S is for social, the Vijay Mukhi way

09 May,2013

 

By Johnson Napier

 

In the era when the internet was new in India, and computer users were so limited that they even had their own club with branches all over the country, there were a few names one instantly associated with the digital revolution. Vijay Mukhi was one.

 

A pioneer of information technology in India, Mr Mukhi has a host of credits to his name. Having served as a Director of Bombay Stock Exchange Limited, Mr Mukhi ran his own computer training centre as well as provides corporate training to companies in latest technologies. He has written over 80 books ranging from C, C++ to Networking and Java. He is also advises governments and the police on how to maintain a safe cyberspace and is Chairman of the IT Committee at FICCI and Indian Merchants’ Chamber.

 

India has come a long way from the days of the dial-up internet gateway. Now, anyone with a mobile phone can be a member of the Twitterati, can post his/her thoughts on a daily, nay, minute-by-minute basis, can be a viral star (and not in the medical sense). It’s a communication jungle in the digital world, and social networking is the fuel and fertilizer that is making it flourish.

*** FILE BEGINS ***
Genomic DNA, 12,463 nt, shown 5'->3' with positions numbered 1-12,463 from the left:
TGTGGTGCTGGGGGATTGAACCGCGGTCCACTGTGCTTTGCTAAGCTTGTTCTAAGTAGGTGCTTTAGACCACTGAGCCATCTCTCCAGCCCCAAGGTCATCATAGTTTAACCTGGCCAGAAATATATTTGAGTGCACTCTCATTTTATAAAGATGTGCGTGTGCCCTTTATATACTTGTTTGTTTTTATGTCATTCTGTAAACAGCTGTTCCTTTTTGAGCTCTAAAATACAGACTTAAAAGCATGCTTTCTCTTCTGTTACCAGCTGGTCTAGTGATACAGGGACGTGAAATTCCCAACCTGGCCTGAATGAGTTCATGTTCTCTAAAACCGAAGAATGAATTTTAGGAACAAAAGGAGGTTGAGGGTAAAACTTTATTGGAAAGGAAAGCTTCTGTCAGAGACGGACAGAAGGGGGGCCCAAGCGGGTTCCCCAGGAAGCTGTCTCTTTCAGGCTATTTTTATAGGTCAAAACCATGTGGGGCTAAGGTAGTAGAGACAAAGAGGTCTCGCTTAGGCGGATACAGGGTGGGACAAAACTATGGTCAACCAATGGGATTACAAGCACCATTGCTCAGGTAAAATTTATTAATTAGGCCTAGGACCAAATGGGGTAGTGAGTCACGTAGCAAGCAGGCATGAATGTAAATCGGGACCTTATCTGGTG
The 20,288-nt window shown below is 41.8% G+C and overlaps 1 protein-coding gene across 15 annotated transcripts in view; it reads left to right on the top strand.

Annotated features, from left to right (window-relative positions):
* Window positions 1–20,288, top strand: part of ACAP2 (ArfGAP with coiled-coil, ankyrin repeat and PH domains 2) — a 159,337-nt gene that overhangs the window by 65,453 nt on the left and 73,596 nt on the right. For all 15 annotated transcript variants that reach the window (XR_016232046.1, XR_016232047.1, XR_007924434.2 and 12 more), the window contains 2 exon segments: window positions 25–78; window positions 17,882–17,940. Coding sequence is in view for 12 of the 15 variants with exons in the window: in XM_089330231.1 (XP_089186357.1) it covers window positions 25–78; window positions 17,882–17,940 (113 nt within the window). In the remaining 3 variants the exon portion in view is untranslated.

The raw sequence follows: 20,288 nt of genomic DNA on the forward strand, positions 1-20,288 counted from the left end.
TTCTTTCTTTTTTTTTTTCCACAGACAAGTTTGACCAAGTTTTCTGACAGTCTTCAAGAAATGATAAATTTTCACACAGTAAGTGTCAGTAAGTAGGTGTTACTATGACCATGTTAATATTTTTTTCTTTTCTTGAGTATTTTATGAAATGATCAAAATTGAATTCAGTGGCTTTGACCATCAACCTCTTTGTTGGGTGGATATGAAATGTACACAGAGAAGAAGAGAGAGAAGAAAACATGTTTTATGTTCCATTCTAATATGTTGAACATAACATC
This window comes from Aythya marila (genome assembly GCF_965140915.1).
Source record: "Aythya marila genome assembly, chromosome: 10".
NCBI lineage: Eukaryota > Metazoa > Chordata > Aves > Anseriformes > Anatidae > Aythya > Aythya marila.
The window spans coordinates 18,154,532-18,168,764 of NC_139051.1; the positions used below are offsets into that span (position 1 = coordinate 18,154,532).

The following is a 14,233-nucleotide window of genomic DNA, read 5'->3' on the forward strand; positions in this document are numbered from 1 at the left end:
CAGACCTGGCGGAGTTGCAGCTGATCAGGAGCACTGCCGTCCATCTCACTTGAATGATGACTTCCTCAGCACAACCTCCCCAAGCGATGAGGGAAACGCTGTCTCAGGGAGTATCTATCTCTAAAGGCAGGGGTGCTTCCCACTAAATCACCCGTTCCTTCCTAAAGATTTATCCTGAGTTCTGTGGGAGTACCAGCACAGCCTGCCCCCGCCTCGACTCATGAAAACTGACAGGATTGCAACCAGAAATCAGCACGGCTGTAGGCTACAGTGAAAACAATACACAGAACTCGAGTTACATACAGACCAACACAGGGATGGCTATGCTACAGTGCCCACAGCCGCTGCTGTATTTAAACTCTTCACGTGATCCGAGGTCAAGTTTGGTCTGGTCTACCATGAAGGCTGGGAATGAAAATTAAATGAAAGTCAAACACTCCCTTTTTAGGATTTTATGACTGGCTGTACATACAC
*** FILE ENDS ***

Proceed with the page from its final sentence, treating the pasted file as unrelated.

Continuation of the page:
In a bid to make sense of what gets played out on social networking websites, Vijay Mukhi has launched his portal with the URL www.vijaymukhis.com.

 

Elaborating on the need and thought-process behind engaging in such an initiative, Mr Mukhi said, “The URL name is www.vijaymukhis.com with the ‘s’ connoting social. The though process stemmed from the fact that social media is growing by leaps and bounds but nobody in India has data about what Indians are doing on social networking websites. For example in politics, if you want to know whether Narendra Modi is a stronger weight on the social web over Shashi Tharoor, etc, there is no real data available for one to compare such analysis.”